Dad sighed, but we’d reached the head of the line so he made no comeback. We stood on the landing right outside an honest-to-goodness ballroom, and I was painfully aware that even though we hadn’t been announced yet, and even though there was a lovely Fae woman currently making her way through the receiving line, practically all eyes in the room were on us. My palms felt clammy, and I hoped my face wasn’t flushed with embarrassment.
“Seamus Stuart,” the gatekeeper, or whatever you call him, intoned, and anyone who hadn’t already been looking at us turned their heads in our direction. “And Dana Stuart,” the gatekeeper finished, and I had to clench my teeth to resist the urge to correct him.
I could count the weeks I’d known my dad on one hand, and I’d always gone by my mother’s name, Hathaway. Guess my dad had “forgotten” that when he had me added to the guest list. If it weren’t for our audience, I’d have ripped into him on the spot. Instead, I plastered on the world’s fakest smile and promised myself a good temper tantrum later.
* * *
The next forty-five minutes were about as much fun as sitting in the dentist’s chair. Each time my dad ran into someone he knew—and I swear he knew every person in the room—it was the same thing. They’d exchange some stupid small talk, Dad would introduce me, and then they’d start talking politics.
The high heels were pinching my toes, and I was losing sensation in the balls of my feet as we continued our circuit of the room. My face hurt from the fake-smiling, and I was so bored I had to swallow a yawn every three seconds. And we weren’t even to the speeches yet!
Throughout the torturous meet-and-greet, more people kept arriving at the party, each one announced in a voice that cut through all the chatter. At first, I couldn’t help looking every time someone new came in, but since it was never anyone interesting, I stopped paying attention. Until a wave of silence swept over the room, and even my dad turned to look.
The party had been under way for over an hour, and the Important Dignitaries in the receiving line had abandoned their posts to come mingle with us little people, so there was no line waiting to come in. As a result, everyone in the room had a crystal-clear view of the figure who stood regally in the doorway. I immediately suspected he’d planned things that way.
In some ways, he was a typical Fae man. Tall, lean, with angular features that were painfully beautiful. And yet, he was like no Fae I’d seen before. He was dressed in an outfit that looked like it came straight out of some artsy historical movie, complete with a crimson velvet coat with enormous cuffs and elaborately embroidered lapels, knee breeches, and a frothy white neckcloth. Crimson wasn’t a good color for him, not with his typical Fae pallor and the long red hair that framed his face under a thin gold circlet, but his lack of fashion sense didn’t make him any less breathtaking.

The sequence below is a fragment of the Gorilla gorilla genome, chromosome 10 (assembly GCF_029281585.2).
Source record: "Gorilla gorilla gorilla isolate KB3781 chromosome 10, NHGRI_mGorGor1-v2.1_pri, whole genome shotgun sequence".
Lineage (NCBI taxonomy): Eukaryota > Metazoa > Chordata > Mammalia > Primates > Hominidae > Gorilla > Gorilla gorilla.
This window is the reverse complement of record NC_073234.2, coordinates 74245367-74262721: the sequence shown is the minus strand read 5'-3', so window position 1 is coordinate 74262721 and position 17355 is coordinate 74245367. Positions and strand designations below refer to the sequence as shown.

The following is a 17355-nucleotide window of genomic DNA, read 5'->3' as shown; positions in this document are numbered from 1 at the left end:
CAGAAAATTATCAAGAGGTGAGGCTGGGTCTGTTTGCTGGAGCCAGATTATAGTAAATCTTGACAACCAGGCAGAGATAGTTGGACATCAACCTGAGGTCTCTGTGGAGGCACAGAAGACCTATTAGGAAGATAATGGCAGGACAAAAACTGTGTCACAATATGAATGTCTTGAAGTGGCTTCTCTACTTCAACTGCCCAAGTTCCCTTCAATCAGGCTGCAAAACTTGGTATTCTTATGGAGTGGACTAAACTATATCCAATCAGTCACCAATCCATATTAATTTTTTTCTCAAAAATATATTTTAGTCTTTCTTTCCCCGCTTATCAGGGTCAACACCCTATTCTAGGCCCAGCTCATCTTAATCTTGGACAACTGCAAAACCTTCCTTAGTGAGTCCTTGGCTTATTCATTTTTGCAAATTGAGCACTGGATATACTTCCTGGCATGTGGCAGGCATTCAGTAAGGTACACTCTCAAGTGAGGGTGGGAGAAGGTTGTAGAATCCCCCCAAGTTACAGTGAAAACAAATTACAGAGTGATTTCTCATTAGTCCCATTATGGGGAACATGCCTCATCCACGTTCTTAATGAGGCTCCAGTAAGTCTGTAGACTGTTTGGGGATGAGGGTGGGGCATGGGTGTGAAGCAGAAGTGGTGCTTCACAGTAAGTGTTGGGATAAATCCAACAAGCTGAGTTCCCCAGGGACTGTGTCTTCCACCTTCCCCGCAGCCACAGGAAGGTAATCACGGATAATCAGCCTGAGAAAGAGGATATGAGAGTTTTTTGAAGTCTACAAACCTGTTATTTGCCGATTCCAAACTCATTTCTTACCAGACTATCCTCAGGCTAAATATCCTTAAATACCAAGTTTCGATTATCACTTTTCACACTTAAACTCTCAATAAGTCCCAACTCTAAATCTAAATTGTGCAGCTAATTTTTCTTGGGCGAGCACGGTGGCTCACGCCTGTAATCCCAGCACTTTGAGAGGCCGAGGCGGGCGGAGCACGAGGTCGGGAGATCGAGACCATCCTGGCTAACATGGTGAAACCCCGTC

“His Royal Highness, Henry, Prince of the Seelie Court,” the announcer said into the silence that had overtaken the room.
Many of the Fae bowed or curtsied. I glanced at my dad out of the corner of my eye and saw that he didn’t, even though he was a card-carrying member of the Seelie Court. Avalon had seceded from Faerie about a hundred years ago, and in theory, its Fae citizens weren’t supposed to belong to either the Seelie or the Unseelie Court. In reality, there were very few Fae in Avalon who didn’t align themselves with one Court or the other.
Prince Henry soaked in the attention for a moment, standing nearly motionless in the entryway as his gaze swept the room. My stomach did a flip-flop when the prince’s eyes stopped on my father’s face, then slid to me. A smile curled his lips, and there was something oily and unpleasant about it. I took an instant dislike to him and didn’t care that it probably wasn’t fair of me.
The prince finally stepped into the room, breaking the spell of silence he had cast. People started talking again, and the folks who’d been in the receiving line swarmed to greet their royal guest. I rubbed my sweaty palms together and looked at my dad. It didn’t matter that as his daughter, I was generally considered to be Seelie even though I hadn’t sworn allegiance. The Queens of both Courts felt threatened by my abilities and wanted me dead. That made Prince Henry the enemy in my book.
“Who is Prince Henry?” I asked Dad in an urgent undertone. “And shouldn’t we be heading for the nearest exit?”
Dad patted my shoulder in one of his reserved Fae gestures of affection. “You’re perfectly safe here,” he assured me. “Henry is one of Titania’s sons, but she’d never use him in an assassination attempt. And she certainly wouldn’t do it here of all places.”
I’m sure Dad meant that to be comforting, but my mouth had gone dry and my heart was speeding. I couldn’t see it as anything but a bad sign that a member of the royal family was in town. Not when the royal family wanted me dead.
“Did you know he was going to be here?” I asked.
Dad shook his head slightly. “I had no idea. I don’t know what Titania’s playing at, but I have a feeling we’ll find out before the evening is out.”
I watched the knot of people surrounding the prince move closer and closer to us, and my throat tightened. “Is it my imagination, or is he moving in our direction?”
“It’s not your imagination.”
“Great,” I muttered. Not that I thought I was in any real danger. I had a feeling that if a member of one of the royal families showed up at a state dinner and killed one of the guests, that might start an international incident. Maybe even a war. So I was pretty sure Dad was right and Prince Henry wasn’t making his way toward us with murder on his mind. I just didn’t think whatever was on his mind was something I’d like any better.